Thursday, 9 July 2015

A Stroll Around Shoreham-by-Sea

Shoreham-by-Sea lies midway between Worthing and Brighton and I have always found it to have a few decent pubs.  Tonight I planned to visit four of them which certainly includes the best pub in town.  Arriving at the station I headed west staying north of the trainline before turning left along West Street which brings you out on the High Street.  Shoreham has both a beach and a river frontage (the River Adur) and when you hit the High Street you will see the Bridge Inn, an imposing Fullers pub by the road bridge that crosses the River Adur.  This pub has a large garden at the back overlooking the river so if it is a nice day and you fancy a pint of Fullers then it's a good place to stop but I popped into the tiny pub opposite, Piston Broke.  I went in this pub years ago when it was the Lazy Toad and it still has a good reputation for beer being GBG-listed.  In keeping with the name of the pub there are engine parts to be found lying around including an engine on the window sill at the front.  Not sure what this adds to the place personally.       

It has the appearance of a micropub with the beers mainly being sold from the stillage behind the bar and included Dark Star Revelation, St Austell Proper Job and something from the excellent Kent micro Old Dairy.  There was also a beer called Broke Ale (3.7% ABV) from The Steam Brewery.  I asked the barman where the Steam Brewery was based and he just said Faversham.  I'd never heard of them but I went for it and it was an average best bitter.  Now I don't like to be deceived and when I was told it was Faversham I know alarm bells should have rung in my head.  If the guy had said it was our house beer brewed by Shepherd Neame I'd have avoided it like the plague.  I guess at £2.70 a pint it was a cheap mistake to make.  The pub itself was very cliquey, a bit dark with a single narrow bar with a TV screen at the far end.  Not a bad pub but due to the inexcusable avoidance at being truthful about their beer I will not set foot in there again.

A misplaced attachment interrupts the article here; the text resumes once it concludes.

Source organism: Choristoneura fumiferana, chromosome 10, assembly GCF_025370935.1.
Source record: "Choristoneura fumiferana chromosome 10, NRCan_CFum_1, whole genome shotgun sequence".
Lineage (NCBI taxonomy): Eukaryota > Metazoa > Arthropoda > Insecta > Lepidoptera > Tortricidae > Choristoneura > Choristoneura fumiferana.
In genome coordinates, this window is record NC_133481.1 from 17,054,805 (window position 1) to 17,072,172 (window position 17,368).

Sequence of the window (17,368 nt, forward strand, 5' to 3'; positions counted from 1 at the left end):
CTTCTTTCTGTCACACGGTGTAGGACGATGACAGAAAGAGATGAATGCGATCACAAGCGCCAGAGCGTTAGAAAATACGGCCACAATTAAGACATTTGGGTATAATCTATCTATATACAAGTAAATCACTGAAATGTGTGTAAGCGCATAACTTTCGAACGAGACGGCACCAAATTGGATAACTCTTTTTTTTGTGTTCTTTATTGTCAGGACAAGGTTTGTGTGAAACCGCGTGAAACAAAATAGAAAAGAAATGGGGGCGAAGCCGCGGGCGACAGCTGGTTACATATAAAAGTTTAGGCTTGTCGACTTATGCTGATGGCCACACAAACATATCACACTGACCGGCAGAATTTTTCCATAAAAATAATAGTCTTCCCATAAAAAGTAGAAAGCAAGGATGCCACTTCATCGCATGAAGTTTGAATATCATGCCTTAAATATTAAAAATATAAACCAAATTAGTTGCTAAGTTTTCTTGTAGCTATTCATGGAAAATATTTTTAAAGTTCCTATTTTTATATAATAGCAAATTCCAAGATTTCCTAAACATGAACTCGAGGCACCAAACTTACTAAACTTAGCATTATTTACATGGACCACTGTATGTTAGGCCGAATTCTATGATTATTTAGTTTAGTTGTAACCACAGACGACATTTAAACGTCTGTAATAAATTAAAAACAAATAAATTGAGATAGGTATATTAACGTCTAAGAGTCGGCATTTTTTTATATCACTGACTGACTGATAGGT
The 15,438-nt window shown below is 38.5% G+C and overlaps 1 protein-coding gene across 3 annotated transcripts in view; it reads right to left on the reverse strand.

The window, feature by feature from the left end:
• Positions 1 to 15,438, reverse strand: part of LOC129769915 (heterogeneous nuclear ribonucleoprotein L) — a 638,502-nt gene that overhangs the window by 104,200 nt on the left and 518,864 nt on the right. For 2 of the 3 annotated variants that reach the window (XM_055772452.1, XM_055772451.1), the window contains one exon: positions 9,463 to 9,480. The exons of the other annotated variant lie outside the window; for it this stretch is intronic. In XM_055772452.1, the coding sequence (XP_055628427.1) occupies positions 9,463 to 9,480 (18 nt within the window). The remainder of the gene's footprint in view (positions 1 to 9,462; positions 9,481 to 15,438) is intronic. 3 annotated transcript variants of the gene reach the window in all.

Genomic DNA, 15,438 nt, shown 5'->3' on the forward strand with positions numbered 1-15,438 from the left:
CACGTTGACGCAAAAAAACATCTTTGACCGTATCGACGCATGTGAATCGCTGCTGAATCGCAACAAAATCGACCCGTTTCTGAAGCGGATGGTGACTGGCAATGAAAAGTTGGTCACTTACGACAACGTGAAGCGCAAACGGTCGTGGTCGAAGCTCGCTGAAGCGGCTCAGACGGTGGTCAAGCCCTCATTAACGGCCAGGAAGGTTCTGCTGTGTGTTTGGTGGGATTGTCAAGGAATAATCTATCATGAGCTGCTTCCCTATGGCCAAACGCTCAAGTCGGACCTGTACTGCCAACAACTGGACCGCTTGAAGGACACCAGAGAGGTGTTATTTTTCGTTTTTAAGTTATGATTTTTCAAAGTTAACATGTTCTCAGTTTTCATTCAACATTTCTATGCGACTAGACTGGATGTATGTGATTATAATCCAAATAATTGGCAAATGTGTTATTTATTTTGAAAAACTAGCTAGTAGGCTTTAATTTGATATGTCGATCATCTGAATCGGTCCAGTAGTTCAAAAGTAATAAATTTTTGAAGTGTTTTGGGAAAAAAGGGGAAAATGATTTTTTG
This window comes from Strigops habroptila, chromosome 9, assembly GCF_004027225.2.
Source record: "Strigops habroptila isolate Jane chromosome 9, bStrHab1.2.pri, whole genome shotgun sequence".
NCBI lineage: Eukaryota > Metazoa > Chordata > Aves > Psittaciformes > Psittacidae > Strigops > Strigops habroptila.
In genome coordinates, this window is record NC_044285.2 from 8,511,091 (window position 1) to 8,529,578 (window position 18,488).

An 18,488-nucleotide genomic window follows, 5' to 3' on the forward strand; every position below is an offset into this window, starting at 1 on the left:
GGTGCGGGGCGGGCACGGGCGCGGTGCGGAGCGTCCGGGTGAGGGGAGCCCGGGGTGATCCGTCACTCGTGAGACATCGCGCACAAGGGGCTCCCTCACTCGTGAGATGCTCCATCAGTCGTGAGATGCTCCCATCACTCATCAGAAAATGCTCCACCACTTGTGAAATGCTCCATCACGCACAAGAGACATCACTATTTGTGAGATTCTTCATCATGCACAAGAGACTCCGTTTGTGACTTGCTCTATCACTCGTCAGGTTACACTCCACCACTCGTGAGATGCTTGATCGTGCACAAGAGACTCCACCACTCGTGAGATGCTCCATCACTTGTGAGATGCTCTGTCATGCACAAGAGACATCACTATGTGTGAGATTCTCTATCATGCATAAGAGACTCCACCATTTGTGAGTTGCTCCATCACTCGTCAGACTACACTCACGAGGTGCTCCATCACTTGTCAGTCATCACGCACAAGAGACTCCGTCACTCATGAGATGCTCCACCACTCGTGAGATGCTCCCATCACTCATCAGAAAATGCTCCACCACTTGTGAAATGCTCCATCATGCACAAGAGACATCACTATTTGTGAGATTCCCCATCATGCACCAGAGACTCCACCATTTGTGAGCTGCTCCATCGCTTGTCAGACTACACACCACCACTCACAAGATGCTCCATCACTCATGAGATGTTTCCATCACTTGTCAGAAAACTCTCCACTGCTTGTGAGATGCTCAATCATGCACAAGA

Leaving Piston Broke I turned left along the High Street and after a few hundred yards, just off the High Street in Star Lane, is the Old Star Ale & Cider House.  I went in this micropub soon after it opened and did not get the best of welcomes from the dour man behind the bar.  However, it is now in new hands and the couple running it are very friendly.  Three beers from Sussex micro Franklins were available and although I like a bit of variety in the choice of brewer I'd have probably chosen the Franklins IPA (5.5% ABV) anyway as it is a gorgeous hoppy brew bursting with citrusy hop flavours.  The pub has simple decor, just a couple of long wooden bench tables and high stools around the bar area.  It was close to last orders when I got there.  Last orders are called at and you have to be out by  Not somewhere to leave for later in the evening.                

It was an evening of small pubs.  Leaving the Old Star I continued along the High Street for just a few yards.  The Ferry Inn is tiny.  The main bar may be small but it does manage to squeeze in a pool table.  There is a small courtyard at the back outside and off to the side there is a room that redefines the word snug.  It is a proper pub though which is sadly let down by both the quantity and quality of their cask ales.  The Harveys Sussex was unavailable which meant it was Courage Directors or nowt and although nowt might have been preferable I indulged in a swift half and it was actually in decent condition.     

I continued to the end of the High Street where the road becomes Brighton Road and after a few hundred yards I reached the Duke of Wellington.  This pub is the gem in Shoreham's crown.  An abundance of real ales as well as a couple of 'craft kegs' make it a beer drinkers paradise with a strong emphasis on Locales.  Dark Star, Burning Sky and Langham Brewery all featured but I went further afield to try my first pint from the Gloucester Brewery.  Their Priory Pale (3.7%ABV) is a fabulous hoppy citrusy blonde session bitter.  The pub has quite a large front bar and there are smaller rooms to the rear as well as a small garden.  There are plans afoot for a Wellington brewhouse too.  It is a relaxed friendly local with plenty of events going on and I stumbled in to 'board game Tuesday'.  The first Tuesday of each month is dedicated to board games and there were plenty laid out for customers to choose from.  I did have a train to catch but I stayed for a swift half of the fabulous Burning Sky Aurora (5.6% ABV) to round off the evening. 

Back at the station there is another large imposing Fullers pub, the Crab Tree, if you have time.  I did not but it is a pub I remember when it was part of the Gales estate.  Also adjacent to the station but to the south of the trainline is the Buckingham Arms, a pub with a vast array of handpumps I am told but another one I did not have time for on this visit.  Next time perhaps as Shoreham is definitely a worthy destination for the beer drinker.


Thursday, 2 July 2015

Chichester Pubs Part 2